North Fork Cascade Canyon to String Lake Trailhead (11 miles)
We scrambled up onto a large boulder overlooking our campsite and ate breakfast. We packed the remaining food into our now almost empty bear can, just enough for our final day in this awesome backcountry.
Campsite in North Fork Cascade Canyon
Chris’s altitude headaches and fatigue from previous days were completely gone. He was thankful to be back to normal.
A storm loomed in the forecast, so we packed up a little earlier than usual. We wanted to make sure to cross Paintbrush Divide, our high point for the day, before the storm broke loose. Marmots basked in the sunlight as we set off.
Lake Solitude, though early in our day’s walk, was so nice that we opted to stop and and enjoy the view for a while. The water was clear enough to watch fish moving in its depths.
Sunset Lake to North Fork Cascade Canyon (8 miles)
The fourth day of our honeymoon backpacking trip greeted us with a glorious sunny sky once again. We ate and packed up. Chris was feeling much better — not perfect, but definitely improved from yesterday’s altitude headaches and fatigue.
We left Sunset Lake around 9:30 and headed north on the Teton Crest Trail. Today’s scenery remained impressive. In fact, we think it got better. Just 5 minutes into the day, we walked through an amazing wildflower patch. Anna was beaming.
Walking through a wildflower patch on the Teton Crest Trail
We climbed, pausing to take photos. Or maybe photography breaks were an excuse to catch our breath.
Climbing away from Alaska Basin
As we neared Hurricane Pass, the Grand Teton poked out dramatically over the ridge.
Death Canyon Shelf to Sunset Lake (4 miles)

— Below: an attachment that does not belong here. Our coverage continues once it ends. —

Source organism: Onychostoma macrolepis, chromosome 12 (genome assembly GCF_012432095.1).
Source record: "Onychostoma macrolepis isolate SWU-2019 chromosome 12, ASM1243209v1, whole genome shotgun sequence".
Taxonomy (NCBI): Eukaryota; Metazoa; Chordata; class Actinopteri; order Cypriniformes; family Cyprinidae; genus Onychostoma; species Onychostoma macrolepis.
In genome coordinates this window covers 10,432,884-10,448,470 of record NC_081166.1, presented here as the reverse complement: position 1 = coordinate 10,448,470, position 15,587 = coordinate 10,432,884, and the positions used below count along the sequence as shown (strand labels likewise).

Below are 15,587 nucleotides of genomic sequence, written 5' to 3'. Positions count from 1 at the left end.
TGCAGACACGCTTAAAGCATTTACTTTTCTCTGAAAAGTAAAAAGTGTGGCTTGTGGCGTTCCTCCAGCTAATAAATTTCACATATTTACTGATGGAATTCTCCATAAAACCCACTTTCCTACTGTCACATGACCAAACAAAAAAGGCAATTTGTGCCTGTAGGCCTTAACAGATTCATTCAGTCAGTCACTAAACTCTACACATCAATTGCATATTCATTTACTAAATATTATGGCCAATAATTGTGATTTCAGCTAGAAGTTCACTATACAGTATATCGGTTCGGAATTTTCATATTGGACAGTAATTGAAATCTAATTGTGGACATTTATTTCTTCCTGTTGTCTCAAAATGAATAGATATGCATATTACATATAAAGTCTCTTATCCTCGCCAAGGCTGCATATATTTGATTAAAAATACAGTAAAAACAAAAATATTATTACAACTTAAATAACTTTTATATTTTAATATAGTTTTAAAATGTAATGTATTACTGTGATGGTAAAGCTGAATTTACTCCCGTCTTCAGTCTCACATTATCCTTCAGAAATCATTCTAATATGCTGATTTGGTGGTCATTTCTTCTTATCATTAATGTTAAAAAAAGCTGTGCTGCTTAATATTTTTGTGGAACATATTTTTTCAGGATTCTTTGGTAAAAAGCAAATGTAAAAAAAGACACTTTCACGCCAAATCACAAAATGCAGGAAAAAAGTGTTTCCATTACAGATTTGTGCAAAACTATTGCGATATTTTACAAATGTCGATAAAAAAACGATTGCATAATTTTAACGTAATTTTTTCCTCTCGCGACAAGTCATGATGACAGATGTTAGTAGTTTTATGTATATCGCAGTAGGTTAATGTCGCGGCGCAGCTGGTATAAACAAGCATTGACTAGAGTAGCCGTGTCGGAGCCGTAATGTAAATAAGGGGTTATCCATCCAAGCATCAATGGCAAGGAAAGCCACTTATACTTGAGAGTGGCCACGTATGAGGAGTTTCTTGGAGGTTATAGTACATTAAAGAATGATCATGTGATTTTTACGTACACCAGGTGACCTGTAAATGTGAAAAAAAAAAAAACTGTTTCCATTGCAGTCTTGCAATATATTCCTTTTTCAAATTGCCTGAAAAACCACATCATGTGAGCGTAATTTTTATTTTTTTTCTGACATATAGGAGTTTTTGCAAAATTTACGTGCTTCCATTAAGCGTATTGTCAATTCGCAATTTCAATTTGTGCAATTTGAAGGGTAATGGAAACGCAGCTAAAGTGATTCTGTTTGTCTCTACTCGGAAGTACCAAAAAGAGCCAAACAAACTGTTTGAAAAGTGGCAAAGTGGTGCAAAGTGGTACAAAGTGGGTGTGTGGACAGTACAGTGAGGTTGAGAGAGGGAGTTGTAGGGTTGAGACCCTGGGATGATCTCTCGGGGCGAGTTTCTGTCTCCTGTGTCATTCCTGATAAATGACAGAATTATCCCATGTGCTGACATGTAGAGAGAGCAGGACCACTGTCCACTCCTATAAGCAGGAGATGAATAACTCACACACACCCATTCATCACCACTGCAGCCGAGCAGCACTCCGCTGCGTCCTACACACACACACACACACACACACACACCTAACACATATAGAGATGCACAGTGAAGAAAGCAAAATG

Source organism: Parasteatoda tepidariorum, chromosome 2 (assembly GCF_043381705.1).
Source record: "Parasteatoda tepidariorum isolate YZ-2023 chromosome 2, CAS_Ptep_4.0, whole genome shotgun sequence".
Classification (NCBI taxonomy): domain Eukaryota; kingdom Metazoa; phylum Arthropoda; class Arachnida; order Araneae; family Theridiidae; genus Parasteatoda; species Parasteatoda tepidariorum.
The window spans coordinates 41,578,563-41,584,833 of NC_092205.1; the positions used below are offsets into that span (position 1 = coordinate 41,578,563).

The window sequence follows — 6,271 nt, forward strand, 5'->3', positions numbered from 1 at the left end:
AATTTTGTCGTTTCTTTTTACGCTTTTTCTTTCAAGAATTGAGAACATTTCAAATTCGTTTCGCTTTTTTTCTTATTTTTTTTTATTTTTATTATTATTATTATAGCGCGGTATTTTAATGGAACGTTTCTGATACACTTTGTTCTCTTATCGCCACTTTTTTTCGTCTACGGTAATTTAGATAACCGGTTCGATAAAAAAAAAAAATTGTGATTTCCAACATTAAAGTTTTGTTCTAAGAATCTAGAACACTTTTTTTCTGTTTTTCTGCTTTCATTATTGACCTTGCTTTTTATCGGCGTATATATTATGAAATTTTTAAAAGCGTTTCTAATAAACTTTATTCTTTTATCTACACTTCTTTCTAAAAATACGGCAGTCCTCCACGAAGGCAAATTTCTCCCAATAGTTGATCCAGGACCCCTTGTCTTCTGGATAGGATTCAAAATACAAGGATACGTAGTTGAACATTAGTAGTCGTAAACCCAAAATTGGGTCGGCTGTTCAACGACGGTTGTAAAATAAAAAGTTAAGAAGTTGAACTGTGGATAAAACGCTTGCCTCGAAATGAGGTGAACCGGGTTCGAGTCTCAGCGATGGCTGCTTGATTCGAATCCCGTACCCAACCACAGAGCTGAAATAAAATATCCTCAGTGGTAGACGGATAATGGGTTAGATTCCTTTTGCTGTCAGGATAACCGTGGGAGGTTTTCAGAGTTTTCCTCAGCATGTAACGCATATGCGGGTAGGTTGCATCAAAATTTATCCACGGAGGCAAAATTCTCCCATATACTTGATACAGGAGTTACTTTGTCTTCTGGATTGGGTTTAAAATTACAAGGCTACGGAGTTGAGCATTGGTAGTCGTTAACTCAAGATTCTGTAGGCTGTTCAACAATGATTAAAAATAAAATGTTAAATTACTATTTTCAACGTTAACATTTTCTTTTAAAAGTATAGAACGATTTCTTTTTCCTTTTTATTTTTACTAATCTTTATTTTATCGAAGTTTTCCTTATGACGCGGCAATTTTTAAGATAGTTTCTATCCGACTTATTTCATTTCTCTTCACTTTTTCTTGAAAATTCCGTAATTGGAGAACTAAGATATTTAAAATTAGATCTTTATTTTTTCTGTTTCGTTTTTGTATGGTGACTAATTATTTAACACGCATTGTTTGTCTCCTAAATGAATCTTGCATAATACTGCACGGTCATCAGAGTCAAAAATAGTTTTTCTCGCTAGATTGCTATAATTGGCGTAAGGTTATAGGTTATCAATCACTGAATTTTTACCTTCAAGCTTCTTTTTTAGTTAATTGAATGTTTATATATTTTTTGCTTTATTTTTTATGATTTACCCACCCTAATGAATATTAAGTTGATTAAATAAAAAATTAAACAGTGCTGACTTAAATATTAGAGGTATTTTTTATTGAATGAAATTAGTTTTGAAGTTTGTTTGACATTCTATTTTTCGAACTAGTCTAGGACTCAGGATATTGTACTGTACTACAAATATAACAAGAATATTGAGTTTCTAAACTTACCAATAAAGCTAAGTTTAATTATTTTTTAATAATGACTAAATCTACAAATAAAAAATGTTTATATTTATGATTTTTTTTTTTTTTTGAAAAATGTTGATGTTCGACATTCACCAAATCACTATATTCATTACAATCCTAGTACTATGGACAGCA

The sun hit our tent. We quickly woke and crawled out, eager to see the light pour into the canyon below us.
Chris stretching on Death Canyon Shelf
It’s not every day you wake up on the edge of a canyon. We drank in the view, then went back in the tent and enjoyed our honeymoon suite.
Campsite on Death Canyon Shelf
It was a hard campsite to leave, but we did have a few miles to cover. We ate breakfast, packed up, and started walking.
Marion Lake to Death Canyon Shelf (5 miles)
On the second day of our Teton Crest Trail honeymoon hike, we slept in and had a leisurely morning. Breakfast by Marion Lake was tasty. Food always seems to be extra delicious in the backcountry. The scenery was hard to beat!
We weren’t the only ones enjoying a lakeside breakfast. As we ate, Chris spotted movement on the far shore. It was a mother and baby moose. As Mom ripped and munched on leafy shrubs, her youngster plopped down in the mud nearby. We’re guessing this was the same pair we had spotted from across the valley yesterday.
Moose by Marion Lake
After breakfast, we packed up camp and started hiking north. A short but steep uphill got our blood flowing.
If you’re a longtime reader of this blog, you know a beach honeymoon isn’t our style. Instead we decided to hike the Teton Crest Trail and visit the Canadian Rockies. We made sure to keep things somewhat relaxed, though. One of our gifts to ourselves was to delay blogging until we got home. In the next few weeks we’ll be doing some blog catch up from the honeymoon, which took place from late August through mid-September.
On a cold rainy Monday morning in August, we waited for the Colter Bay Visitor Center in Grand Teton National Park to open. At 8 AM sharp we eagerly handed our desired Teton Crest Trail itinerary to the backcountry ranger. We were in luck and snagged one of the few first-come first-serve permits! Our five-day Teton Crest Trail hike would begin the following day.
Day 1: Rendezvous Mountain to Marion Lake (6 miles)
Early Tuesday morning we drove to the String Lake trailhead, where we planned to finish the hike. A local taxi company shuttled us to our starting point, the tram in Teton Village. Everything went smoothly, except the weather wasn’t cooperating. Thick dense clouds clung to the mountains, making us realize that we might not get much visibility for the day.
We ate breakfast, got tickets, and rode the Jackson Hole Aerial Tram to the top of Rendezvous Mountain, elevation 10,449 feet. This was another honeymoon treat — without the tram, we’d have been doing the 4,139 foot climb on foot, with five days of food on our backs.
Tram from Teton Village
Wonderfully, by the time we reached the top, the clouds had burned off. After exiting the tram we found a small sign that said “Top of the World”. It looked like it. After a few pictures, we were off, and feeling great!